J. Henry Fair

Baritone Nathan Gunn, left, is Yeshua and soprano Sasha Cooke is Mary Magdalene in "The Gospel of Mary Magdalene."

SF Opera takes on provocative new work in 'Magdalene'

Published: Sunday, Jun. 16, 2013 - 12:00 am | Page 3AANDE
Last Modified: Tuesday, Jun. 18, 2013 - 9:32 am

In this country, commissioning an opera offering an unconventional take on the relationship between Jesus and Mary Magdalene might be seen as a bold move.

Few opera company directors would touch such material, yet such risks have proved no obstacle for San Francisco Opera General Director David Gockley.

As the commissioner of such operas as the Civil War-themed "Appomattox" and the 9/11 opera "Heart of a Soldier," Gockley is no stranger to provocative works.

And so it was no surprise that Gockley gave the go-ahead to composer Mark Adamo to write "The Gospel of Mary Magdalene."

The opera gets its world premiere Wednesday with a six-performance run at the War Memorial Opera House. The cast features baritone Nathan Gunn as Yeshua and mezzo-soprano Sasha Cooke as Magdalene.

Adamo is the composer and librettist of the highly regarded operas "Little Women" and "Lysistrata." Gockley commissioned both operas while general director of the Houston Grand Opera. For a third commission, Gockley had promised Adamo the opportunity to put up a grand opera.

The concept for the opera did not bloom for Adamo until he came across Joan Acocella's magazine story "The Saintly Sinner" that ran in the New Yorker in 2006. In that story, Acocella tackled the image of Magdalene as a prostitute and repentant sinner by plumbing the scholarly work on old and recently discovered Gnostic gospels – including the gospel of St. Thomas.

"The article gave me the idea that if the texts existed by which you could come up with a credible human and original version of the story we only know through somewhat magical embellishments, that would really be worth doing," said Adamo. "And that would, authentically, be a grand opera."

The writing of the opera demanded that Adamo delve deeply into both the canonical and Gnostic gospels.

"I didn't want to make the story up out of nothing. I wanted the invention in the piece to come from something credible," said Adamo.

Writing the opera would take five years, starting with a treatment that was 12 pages long.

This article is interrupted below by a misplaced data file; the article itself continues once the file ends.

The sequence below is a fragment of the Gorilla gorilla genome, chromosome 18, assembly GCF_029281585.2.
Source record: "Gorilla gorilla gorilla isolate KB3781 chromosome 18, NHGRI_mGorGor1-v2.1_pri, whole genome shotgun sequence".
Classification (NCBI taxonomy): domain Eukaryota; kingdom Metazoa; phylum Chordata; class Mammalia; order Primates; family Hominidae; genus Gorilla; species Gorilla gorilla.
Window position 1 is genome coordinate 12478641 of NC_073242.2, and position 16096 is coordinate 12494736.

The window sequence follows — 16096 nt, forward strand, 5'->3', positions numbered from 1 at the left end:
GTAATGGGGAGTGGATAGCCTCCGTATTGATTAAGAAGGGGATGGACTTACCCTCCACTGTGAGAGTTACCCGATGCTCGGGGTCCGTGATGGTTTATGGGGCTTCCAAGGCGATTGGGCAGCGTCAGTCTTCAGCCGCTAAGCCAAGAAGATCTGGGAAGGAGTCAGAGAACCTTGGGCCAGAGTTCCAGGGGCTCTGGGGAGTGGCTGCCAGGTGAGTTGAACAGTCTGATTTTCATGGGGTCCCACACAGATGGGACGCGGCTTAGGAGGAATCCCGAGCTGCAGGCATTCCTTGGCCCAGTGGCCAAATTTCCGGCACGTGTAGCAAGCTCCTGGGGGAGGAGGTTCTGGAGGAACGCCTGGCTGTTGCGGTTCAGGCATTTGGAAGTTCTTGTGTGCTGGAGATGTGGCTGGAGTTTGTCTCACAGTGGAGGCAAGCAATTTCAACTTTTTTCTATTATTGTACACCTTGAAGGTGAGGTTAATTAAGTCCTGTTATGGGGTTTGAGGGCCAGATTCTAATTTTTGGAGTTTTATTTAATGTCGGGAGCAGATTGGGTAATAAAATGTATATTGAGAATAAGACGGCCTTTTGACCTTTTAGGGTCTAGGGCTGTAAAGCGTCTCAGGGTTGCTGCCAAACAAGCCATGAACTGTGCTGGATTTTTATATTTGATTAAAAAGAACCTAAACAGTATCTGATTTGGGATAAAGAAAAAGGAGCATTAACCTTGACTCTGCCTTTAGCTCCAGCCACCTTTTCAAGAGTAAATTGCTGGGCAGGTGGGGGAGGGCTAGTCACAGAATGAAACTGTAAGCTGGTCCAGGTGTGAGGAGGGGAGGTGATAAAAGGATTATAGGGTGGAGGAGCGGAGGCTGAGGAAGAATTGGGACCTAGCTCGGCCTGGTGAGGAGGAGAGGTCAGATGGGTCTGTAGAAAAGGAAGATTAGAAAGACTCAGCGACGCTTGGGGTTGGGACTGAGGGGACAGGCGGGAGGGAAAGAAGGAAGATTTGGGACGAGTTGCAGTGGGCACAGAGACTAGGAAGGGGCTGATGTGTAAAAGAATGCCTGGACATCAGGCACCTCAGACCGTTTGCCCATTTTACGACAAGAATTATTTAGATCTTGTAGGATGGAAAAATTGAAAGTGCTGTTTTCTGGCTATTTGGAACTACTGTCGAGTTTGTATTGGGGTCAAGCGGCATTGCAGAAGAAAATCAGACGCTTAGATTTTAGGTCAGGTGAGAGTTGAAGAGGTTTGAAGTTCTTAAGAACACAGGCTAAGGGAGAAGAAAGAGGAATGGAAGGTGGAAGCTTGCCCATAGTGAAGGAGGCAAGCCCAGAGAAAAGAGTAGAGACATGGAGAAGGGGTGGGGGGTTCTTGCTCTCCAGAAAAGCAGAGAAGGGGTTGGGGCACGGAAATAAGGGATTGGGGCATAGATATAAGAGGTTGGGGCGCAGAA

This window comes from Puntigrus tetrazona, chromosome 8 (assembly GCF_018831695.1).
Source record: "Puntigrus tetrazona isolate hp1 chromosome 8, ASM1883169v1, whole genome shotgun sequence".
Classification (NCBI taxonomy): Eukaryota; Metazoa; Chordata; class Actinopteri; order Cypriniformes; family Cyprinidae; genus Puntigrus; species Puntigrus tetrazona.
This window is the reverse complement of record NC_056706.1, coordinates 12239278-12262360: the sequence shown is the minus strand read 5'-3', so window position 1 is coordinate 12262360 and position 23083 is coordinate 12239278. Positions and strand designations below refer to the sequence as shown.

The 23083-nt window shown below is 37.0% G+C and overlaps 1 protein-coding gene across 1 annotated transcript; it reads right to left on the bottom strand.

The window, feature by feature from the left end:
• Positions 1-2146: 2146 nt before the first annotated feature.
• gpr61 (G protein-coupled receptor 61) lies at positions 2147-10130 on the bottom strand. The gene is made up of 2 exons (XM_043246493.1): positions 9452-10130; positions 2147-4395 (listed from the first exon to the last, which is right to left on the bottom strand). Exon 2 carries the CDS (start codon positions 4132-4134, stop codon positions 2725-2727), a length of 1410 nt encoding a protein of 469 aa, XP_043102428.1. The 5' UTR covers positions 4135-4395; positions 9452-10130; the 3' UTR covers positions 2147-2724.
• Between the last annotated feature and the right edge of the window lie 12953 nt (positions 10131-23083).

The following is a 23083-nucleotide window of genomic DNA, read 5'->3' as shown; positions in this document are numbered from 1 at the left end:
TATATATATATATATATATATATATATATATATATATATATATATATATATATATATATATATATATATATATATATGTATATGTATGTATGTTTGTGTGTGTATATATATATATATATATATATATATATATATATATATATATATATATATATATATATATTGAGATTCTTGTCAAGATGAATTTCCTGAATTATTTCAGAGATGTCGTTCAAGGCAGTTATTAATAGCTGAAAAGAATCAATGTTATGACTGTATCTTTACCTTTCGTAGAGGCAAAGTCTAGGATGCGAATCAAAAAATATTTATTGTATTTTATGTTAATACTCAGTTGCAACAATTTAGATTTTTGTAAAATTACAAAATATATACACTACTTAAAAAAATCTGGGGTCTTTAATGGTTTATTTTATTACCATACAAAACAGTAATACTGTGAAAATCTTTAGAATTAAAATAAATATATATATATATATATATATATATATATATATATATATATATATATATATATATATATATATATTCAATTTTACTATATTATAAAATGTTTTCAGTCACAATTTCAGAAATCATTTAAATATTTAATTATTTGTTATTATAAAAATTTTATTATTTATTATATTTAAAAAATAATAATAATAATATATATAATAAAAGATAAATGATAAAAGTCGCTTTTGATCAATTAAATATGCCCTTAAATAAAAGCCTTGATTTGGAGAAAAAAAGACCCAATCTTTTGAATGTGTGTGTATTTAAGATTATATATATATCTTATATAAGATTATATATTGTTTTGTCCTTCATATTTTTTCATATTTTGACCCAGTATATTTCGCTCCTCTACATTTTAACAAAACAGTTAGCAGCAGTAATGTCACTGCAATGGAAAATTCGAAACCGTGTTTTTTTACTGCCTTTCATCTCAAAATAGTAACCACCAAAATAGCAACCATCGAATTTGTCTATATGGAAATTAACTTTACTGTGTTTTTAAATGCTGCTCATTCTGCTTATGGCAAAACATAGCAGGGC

Gockley, who had moved from the directorship of Houston to San Francisco, also became enthralled by the Acocella article.

"I had read 'The Da Vinci Code' book and was intrigued by aspects of the Magdalene character, and the relationships she had with Jesus and Peter," said Gockley. "It's rich subject matter – that of Peter and Mary competing for the soul of Jesus, and the idea of physical and spiritual love being inseparable."

For Adamo, who is 51 years old and openly gay, delving into the murky territory when physical love intermixes with spiritual love proved fertile ground – and relevant, too.

Adamo grew up in the New Jersey community of Willingboro Township in a Catholic, Italian American family. As a youth, Adamo served as an altar boy and sang in the church choir.

"This subject matter, it was easy for me, because I speak this language," he said.

It's a language that carries a lot of dogma. And for Adamo it is onerous dogma.

"For my mother, religion was a great source of consolation, but she was drummed out of the church because she got divorced," he said.

More recently, Adamo realized that he was not going to marry someone that the Catholic Church would approve of. Adamo has been married to composer John Corigliano since 2008.

With "Magdalene," Adamo wanted to convey the tension and power play that existed between Peter and Mary – a tension he says is clearly conveyed in the Gnostic texts he researched.

"I used the texts for drama, not law," he said.

Musically, Adamo felt strongly that the opera should not stray from a contemporary sound, "because all of us know these characters, and they really feel like contemporary figures."

Adamo said he sees Jesus as a contemporary figure, not an ancient one, and that many Christians see him the same way.

"To that extent, I thought this opera needed to have as contemporary a sound as possible," said Adamo.

Musically, Adamo described the opera as having an "American sound," with harmonics that owe a nod to Maurice Ravel and Paul Dukas. "It's more a tonal score than not," he said.

In writing the libretto, Adamo mined conventions from American musical theater. "Not so much in sensibility but in technique," he said.

He was influenced, he said, by the work of Stephen Sondheim. The story and music begin in a tight symmetry of a theater song, and as the opera evolves, these morph into large-scale paragraphs, as is the case with Sondheim's "Sweeney Todd."

Adamo may have structured the drama so that it is rooted in what he found in the Gnostic and canonical texts, but the audience is left to its own devices about where the character of Mary Magdalene fits in the life of Jesus.

Adamo said using extreme poetic license for the Magdalene story would not have served the project well.

"There would not be any reason to do this piece if all you were doing was scrawling a graffito across the New Testament," he said.


THE GOSPEL OF MARY MAGDALENE

What: A San Francisco Opera production

When: 7:30 p.m. Wednesday and July 2; 8 p.m. June 22, 25, 28 and July 5; 2 p.m. July 7

Where: War Memorial Opera House, 301 Van Ness Ave., San Francisco

Tickets: $22-$271

Information: (415) 864-3330; www.sfopera.com

Call The Bee'sEdward Ortiz, (916) 321-1071. Follow him on Twitter @edwardortiz..>

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